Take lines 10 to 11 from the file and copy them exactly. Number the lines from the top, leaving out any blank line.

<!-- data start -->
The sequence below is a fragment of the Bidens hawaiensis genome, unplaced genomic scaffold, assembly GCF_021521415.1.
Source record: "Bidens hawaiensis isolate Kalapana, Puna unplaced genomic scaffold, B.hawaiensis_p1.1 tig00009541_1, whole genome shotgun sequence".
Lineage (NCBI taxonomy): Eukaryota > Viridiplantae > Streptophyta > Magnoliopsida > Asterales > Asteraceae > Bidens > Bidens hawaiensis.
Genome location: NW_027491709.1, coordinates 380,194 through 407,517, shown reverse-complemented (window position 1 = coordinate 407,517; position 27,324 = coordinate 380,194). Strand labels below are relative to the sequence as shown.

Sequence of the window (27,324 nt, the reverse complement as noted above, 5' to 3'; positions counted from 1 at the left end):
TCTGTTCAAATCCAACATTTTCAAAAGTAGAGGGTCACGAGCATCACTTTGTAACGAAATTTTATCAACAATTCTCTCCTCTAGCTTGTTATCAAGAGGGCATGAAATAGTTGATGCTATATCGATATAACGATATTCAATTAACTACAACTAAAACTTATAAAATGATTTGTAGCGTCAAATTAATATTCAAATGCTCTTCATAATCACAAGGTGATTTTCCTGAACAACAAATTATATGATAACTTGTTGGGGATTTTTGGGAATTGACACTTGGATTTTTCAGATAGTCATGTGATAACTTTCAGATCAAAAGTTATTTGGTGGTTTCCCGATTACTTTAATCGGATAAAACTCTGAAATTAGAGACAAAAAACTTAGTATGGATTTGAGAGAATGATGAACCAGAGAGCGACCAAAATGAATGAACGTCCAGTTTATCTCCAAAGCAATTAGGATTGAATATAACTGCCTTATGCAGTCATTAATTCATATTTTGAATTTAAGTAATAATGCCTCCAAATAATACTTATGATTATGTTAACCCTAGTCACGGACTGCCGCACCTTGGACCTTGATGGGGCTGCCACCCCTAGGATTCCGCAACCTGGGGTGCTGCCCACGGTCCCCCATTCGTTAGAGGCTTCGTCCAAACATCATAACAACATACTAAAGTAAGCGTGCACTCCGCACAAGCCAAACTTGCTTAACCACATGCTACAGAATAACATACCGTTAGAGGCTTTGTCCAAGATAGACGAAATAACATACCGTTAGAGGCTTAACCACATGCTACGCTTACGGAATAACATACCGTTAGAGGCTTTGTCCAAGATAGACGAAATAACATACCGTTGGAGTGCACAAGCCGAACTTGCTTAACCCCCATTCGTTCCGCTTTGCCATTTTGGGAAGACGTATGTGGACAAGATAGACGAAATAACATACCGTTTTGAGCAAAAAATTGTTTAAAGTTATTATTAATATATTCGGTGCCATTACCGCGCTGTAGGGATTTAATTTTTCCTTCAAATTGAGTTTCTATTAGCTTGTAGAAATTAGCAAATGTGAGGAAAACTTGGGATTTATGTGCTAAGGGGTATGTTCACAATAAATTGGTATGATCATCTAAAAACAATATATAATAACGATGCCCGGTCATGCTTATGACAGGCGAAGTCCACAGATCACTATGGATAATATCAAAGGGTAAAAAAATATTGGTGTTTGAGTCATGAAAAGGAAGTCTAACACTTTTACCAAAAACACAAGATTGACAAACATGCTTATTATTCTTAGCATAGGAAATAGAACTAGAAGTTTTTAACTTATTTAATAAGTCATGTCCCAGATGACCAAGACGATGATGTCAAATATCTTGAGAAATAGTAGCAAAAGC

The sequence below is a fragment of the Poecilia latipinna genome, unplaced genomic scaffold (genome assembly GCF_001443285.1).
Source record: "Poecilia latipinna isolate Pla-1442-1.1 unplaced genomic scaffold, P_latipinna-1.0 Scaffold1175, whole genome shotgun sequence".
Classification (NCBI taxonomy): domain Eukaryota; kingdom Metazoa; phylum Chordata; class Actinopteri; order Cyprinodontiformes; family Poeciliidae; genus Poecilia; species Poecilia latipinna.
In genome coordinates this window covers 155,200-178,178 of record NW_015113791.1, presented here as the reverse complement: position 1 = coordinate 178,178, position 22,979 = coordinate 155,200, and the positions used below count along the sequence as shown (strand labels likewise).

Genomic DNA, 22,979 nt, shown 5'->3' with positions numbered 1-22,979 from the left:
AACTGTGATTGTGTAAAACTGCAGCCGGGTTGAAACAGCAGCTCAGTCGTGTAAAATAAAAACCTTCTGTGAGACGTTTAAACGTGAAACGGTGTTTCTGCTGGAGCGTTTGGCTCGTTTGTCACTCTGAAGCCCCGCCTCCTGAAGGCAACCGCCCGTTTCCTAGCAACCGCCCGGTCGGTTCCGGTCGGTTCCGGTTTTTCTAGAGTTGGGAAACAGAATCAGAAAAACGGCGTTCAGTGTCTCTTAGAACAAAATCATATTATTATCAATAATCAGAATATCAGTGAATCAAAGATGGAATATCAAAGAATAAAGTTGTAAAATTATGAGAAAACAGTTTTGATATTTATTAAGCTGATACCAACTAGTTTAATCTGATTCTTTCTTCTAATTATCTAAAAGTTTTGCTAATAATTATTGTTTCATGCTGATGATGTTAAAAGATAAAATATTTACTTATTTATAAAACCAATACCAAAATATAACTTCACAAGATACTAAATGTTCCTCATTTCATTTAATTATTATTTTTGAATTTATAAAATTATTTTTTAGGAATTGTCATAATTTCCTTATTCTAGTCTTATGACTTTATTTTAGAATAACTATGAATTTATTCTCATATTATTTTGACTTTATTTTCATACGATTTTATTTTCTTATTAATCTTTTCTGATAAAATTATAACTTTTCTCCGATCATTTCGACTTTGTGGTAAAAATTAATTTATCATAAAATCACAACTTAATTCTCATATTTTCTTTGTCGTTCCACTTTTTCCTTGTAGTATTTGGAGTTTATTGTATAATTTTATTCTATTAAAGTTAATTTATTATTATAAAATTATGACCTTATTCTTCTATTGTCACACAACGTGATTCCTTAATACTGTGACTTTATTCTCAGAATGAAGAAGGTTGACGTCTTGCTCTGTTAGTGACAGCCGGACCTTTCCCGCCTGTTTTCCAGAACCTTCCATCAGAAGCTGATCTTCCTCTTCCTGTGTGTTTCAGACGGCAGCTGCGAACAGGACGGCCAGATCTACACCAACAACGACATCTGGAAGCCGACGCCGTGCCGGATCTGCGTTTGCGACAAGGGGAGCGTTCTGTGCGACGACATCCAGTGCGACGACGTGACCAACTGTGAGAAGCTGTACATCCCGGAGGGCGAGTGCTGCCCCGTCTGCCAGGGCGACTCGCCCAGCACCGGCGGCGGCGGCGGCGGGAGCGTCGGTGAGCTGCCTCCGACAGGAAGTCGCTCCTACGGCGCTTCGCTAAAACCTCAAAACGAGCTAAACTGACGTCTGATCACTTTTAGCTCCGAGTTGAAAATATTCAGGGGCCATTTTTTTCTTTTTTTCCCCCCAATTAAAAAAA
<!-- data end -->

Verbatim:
In genome coordinates this window covers 155,200-178,178 of record NW_015113791.1, presented here as the reverse complement: position 1 = coordinate 178,178, position 22,979 = coordinate 155,200, and the positions used below count along the sequence as shown (strand labels likewise).

Genomic DNA, 22,979 nt, shown 5'->3' with positions numbered 1-22,979 from the left: